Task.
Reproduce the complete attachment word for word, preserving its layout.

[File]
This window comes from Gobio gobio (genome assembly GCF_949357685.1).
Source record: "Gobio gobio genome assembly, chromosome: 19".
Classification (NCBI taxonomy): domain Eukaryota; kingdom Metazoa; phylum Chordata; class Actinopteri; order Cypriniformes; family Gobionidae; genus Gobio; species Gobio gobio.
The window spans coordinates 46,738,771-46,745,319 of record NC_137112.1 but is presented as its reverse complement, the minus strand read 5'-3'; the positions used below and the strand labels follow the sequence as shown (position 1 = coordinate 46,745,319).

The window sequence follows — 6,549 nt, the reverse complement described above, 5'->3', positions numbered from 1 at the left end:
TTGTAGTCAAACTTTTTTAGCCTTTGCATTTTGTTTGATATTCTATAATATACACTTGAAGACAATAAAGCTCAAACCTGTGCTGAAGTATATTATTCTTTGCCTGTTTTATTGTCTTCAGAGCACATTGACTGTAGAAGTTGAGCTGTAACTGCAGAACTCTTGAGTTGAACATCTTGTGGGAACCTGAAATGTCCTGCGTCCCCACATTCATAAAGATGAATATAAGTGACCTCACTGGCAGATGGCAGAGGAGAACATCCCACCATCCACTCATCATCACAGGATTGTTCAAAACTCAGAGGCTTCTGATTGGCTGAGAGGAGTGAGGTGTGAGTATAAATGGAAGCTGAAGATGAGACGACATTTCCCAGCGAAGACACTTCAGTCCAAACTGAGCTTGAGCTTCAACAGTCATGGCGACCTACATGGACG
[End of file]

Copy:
This window comes from Gobio gobio (genome assembly GCF_949357685.1).
Source record: "Gobio gobio genome assembly, chromosome: 19".
Classification (NCBI taxonomy): domain Eukaryota; kingdom Metazoa; phylum Chordata; class Actinopteri; order Cypriniformes; family Gobionidae; genus Gobio; species Gobio gobio.
The window spans coordinates 46,738,771-46,745,319 of record NC_137112.1 but is presented as its reverse complement, the minus strand read 5'-3'; the positions used below and the strand labels follow the sequence as shown (position 1 = coordinate 46,745,319).

The window sequence follows — 6,549 nt, the reverse complement described above, 5'->3', positions numbered from 1 at the left end:
TTGTAGTCAAACTTTTTTAGCCTTTGCATTTTGTTTGATATTCTATAATATACACTTGAAGACAATAAAGCTCAAACCTGTGCTGAAGTATATTATTCTTTGCCTGTTTTATTGTCTTCAGAGCACATTGACTGTAGAAGTTGAGCTGTAACTGCAGAACTCTTGAGTTGAACATCTTGTGGGAACCTGAAATGTCCTGCGTCCCCACATTCATAAAGATGAATATAAGTGACCTCACTGGCAGATGGCAGAGGAGAACATCCCACCATCCACTCATCATCACAGGATTGTTCAAAACTCAGAGGCTTCTGATTGGCTGAGAGGAGTGAGGTGTGAGTATAAATGGAAGCTGAAGATGAGACGACATTTCCCAGCGAAGACACTTCAGTCCAAACTGAGCTTGAGCTTCAACAGTCATGGCGACCTACATGGACG